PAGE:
In 1937 Dietrich Bonhoeffer wrote in “The Cost of Discipleship”, now a Christian classic, that “costly grace…is the call of Jesus Christ at which the disciple leaves his nets and follows him.”* Bonhoeffer was not the first to articulate the cost of following Jesus, but he certainly stands as a modern example of one who paid the full price, killed for his beliefs and outspokenness by the Nazis in Germany. As Christians we have the choice of laying down our lives and following Jesus, or what?
Few ever ask what the price of not following Jesus is. What happens to the person who turns down the Lord’s call or never even hears it? In every decision we make there is a price to pay for staying where we are and a price for moving forward. Every time we opt for the status quo we die a little and tie ourselves to the past. We invest in the past in our psyche and forgo the present. We are too stuck in our ways…we are too busy to change…we are too tied to the world…we can’t think about that now. All of these responses to change are we saying “no.” Every time we say no to life, to Jesus, to change, we die a little; after a while we no longer hear the call and we remain where we have been, our response becomes concretized and unchangeable and while still we live, we have died to life.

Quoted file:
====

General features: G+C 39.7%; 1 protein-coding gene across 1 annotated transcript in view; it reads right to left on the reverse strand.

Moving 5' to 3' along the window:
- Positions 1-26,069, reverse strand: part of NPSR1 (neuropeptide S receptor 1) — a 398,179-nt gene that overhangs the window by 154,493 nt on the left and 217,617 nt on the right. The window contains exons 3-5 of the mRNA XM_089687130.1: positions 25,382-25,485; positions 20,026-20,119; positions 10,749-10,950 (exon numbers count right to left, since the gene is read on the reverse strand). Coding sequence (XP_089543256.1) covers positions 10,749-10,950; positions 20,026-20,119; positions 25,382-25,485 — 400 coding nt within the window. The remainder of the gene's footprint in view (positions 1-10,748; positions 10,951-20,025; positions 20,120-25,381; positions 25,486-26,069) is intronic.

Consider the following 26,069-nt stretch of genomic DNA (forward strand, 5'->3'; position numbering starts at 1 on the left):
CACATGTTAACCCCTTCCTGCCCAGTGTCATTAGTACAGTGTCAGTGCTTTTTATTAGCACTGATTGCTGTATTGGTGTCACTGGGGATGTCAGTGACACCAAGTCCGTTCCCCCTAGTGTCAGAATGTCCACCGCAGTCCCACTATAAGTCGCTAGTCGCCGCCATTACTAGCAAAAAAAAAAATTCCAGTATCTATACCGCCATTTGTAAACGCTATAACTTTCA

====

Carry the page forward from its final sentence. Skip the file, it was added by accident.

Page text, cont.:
While we’re clinging to the past, the world and life are moving on. Tonight I watched the Robert Redford/Morgan Freeman movie, “An Unfinished Life,” in which Redford’s character cannot get past his grief for his son who died in an accident eleven years previous. He really stopped living when his son died. This movie clearly illustrates what happens when we cling to the past and refuse to let it go. The price we pay is to live in, even wallow, in our anger at what happened to us, and we refuse to be alive to life at all. We merely exist. All around us the world has moved on and we are furious that it has, that the world can move on while we’re in such pain.
Now life, life lived to its fullest expression, asks a lot of us: to keep pace with the rate of change in this modern world of overwhelmingly instantaneous communication and change. As if that weren’t enough, here comes Jesus asking us even more. Jesus calls us to obedience, to faithfulness, to love in its highest expression, to emulate him as the true model of what a human can be and accomplish with his help. If we truly count the cost of following him, we might see that there is a bigger cost to not being his disciple–that is to exist, to be buffeted about by life without any grounding or peace, to live a life with maybe some meaning and purpose, but certainly not with the MEANING and PURPOSE that he calls us to.
Jesus asks the ultimate price and gives his all to us. He paid the price for us, paved the way, showed us the way, and now we have it so easy—just follow in his footsteps, obey him, love him. He paid the ultimate price, his own life as a human, so that we could share with him the kingdom of God. And we count the cost of our discipleship. For shame!
*Dietrich Bonhoeffer, “The Cost of Discipleship, Simon & Schuster, New York, 1959, p. 45.